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New University of Houston research addresses problem drinking among college students

Perceptions of peer drinking of alcohol may be the strongest predictor of excessive alcohol use among college students according to new research by Clayton Neighbors, a professor and director of the social psychology program in the department of psychology at the University of Houston (UH).

Neighbors is the principal investigator for a $2.8 million grant funded by the National Institutes of Health (NIH) titled, "Social Norms and Alcohol Prevention (SNAP)" to address problem drinking among college students. The five-year study involves 2,000 UH students and three universities, including UH as the primary site of the research study, Loyola Marymount University and the University of Washington.

"College students drink more alcohol than any other segment in the population, leading at times to negative consequences from missing class, risky sexual behavior, depression, driving under the influence, trouble with authorities, injuries and even fatalities," Neighbors said. "We have established in previous research studies that students overestimate drinking by their peers, and that influences their own drinking. If you can change those perceptions, you can change their drinking."

The research study starts in January 2012 and will collect campus-wide norms of drinking behavior by screening 2,000 UH students. The students will be invited to participate in the study by e-mail and asked to take a brief computer-based survey to report their demographic characteristics, personality traits and typical drinking behavior, and related experiences. Students who meet the criteria for the study will be asked back to participate in a longer battery of questions. Information gathered from this survey will be used to develop personalized normative feedback (PNF), a brief individualized intervention whereby the students are given feedback in person regarding their own drinking, their perceptions of other students' drinking and other students' actual drinking.

"Most students actually drink no more than three or four drinks per week. But most students think their peers are drinking much more than that and their own drinking is based in part on their exaggerated perceptions of their peers' drinking. Students drink what they perceive to be a 'normal' amount, but most overestimate the actual "normal" amount. Students also overestimate how much their peers gamble." Neighbors said. "The extent to which you have these exaggerated perceptions, the more likely you are to engage in heavy behavioral problem drinking, gambling or whatever the behavior is, so that's an area we think about in terms of intervention. We have a chance to change the behavior and also inform people of what the actual normal behavior is, so we can give them real factual, truthful information about their peers. We show them what is reality, with the hope of bringing down the problem behavior."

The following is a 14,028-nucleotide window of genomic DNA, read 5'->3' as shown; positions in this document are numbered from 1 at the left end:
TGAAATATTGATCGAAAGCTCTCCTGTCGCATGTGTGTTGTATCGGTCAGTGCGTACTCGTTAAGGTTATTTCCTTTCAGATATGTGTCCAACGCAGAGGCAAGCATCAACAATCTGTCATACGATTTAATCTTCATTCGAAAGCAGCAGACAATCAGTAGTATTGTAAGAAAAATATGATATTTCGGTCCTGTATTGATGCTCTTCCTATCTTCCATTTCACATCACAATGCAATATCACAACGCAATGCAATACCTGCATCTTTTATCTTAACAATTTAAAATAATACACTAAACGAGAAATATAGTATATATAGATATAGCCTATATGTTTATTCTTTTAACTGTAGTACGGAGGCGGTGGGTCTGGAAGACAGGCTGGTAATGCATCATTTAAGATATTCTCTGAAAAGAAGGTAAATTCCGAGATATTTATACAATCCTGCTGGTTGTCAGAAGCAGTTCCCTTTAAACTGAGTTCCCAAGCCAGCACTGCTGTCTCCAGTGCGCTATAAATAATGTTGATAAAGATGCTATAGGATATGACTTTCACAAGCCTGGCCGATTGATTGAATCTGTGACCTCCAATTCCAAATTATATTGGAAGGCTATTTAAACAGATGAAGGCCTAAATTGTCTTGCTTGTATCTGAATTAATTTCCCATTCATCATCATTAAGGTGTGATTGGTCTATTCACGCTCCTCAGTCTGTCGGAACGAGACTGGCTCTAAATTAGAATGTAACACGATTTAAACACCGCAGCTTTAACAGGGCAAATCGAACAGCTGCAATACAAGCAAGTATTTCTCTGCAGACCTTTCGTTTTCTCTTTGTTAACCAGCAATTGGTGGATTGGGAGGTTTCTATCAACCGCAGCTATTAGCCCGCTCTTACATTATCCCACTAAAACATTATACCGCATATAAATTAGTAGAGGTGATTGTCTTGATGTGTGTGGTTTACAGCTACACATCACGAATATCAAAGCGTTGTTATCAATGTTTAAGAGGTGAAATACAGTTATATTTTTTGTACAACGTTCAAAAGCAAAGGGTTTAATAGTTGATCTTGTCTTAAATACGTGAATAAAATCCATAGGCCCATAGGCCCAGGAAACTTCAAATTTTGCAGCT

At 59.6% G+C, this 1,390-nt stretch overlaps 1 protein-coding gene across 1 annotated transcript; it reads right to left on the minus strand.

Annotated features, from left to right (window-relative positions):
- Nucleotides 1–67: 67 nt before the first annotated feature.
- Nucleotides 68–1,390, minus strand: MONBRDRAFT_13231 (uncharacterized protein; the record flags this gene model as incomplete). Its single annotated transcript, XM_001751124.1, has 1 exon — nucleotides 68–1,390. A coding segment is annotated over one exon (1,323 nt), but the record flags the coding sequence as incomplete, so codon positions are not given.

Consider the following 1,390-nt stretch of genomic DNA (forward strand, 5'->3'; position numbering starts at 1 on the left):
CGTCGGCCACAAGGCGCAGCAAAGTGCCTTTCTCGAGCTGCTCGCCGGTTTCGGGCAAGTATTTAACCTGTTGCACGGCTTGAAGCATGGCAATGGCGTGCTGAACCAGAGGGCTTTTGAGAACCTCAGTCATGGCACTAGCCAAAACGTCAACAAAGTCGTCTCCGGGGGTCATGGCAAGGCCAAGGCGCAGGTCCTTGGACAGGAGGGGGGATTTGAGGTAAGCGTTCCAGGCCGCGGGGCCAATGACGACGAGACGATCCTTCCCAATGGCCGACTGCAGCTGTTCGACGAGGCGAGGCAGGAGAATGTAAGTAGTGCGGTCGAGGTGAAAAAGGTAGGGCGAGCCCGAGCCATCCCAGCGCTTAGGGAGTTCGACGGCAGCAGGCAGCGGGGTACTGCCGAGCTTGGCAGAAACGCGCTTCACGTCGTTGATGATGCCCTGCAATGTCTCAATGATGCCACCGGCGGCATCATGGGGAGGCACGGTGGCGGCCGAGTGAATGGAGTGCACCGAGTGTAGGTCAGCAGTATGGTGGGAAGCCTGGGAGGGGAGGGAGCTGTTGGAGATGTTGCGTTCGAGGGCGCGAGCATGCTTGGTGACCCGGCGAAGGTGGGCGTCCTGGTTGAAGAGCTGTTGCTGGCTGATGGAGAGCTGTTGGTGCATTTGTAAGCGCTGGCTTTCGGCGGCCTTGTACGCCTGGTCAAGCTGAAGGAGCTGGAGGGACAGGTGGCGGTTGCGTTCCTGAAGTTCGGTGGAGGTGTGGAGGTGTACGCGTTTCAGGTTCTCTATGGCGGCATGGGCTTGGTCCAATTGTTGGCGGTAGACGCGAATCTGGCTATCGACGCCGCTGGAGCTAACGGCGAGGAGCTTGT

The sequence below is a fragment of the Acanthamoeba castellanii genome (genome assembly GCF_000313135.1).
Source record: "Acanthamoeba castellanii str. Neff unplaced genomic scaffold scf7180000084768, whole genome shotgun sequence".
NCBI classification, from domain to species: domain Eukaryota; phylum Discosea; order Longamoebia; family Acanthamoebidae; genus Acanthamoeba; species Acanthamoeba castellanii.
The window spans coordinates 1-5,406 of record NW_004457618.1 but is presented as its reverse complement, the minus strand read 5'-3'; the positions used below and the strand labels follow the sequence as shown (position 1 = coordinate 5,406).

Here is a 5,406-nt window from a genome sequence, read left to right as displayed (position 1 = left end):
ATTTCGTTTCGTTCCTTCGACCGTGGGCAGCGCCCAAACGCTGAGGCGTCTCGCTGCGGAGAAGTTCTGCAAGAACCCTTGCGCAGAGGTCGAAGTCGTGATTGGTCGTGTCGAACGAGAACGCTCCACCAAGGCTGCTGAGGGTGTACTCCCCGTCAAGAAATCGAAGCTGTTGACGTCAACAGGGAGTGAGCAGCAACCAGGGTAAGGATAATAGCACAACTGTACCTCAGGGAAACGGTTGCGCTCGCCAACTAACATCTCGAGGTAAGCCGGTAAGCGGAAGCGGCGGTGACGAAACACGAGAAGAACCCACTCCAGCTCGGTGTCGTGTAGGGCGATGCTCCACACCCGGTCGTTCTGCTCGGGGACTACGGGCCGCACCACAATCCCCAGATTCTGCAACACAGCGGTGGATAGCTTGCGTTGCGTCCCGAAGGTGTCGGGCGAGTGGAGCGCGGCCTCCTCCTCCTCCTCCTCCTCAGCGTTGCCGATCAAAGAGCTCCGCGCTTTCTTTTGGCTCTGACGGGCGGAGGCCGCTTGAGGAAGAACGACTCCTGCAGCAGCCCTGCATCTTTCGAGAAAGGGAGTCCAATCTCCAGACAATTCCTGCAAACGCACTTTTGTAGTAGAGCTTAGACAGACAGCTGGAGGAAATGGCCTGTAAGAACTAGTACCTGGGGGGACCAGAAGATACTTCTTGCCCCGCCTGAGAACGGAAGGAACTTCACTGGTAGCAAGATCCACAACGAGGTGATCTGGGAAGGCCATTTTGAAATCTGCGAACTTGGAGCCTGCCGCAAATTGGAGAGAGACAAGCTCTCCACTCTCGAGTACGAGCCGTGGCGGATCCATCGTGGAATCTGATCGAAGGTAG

Neighbors notes this study is unique in that it builds on previous research studies and refines the measure of perceptions of drinking in college students to better understand what social and individual factors lead to their drinking. The overarching goal of the proposed research is to improve the understanding of why, for whom, and under what conditions personalized normative feedback is most effective. "If you are going to use social influence interventions, you really go to know who these people care about," Neighbors said. "That's what we're suggesting, and that is what this data will tell us at the end of five years."

Contact: Melissa Carroll
University of Houston

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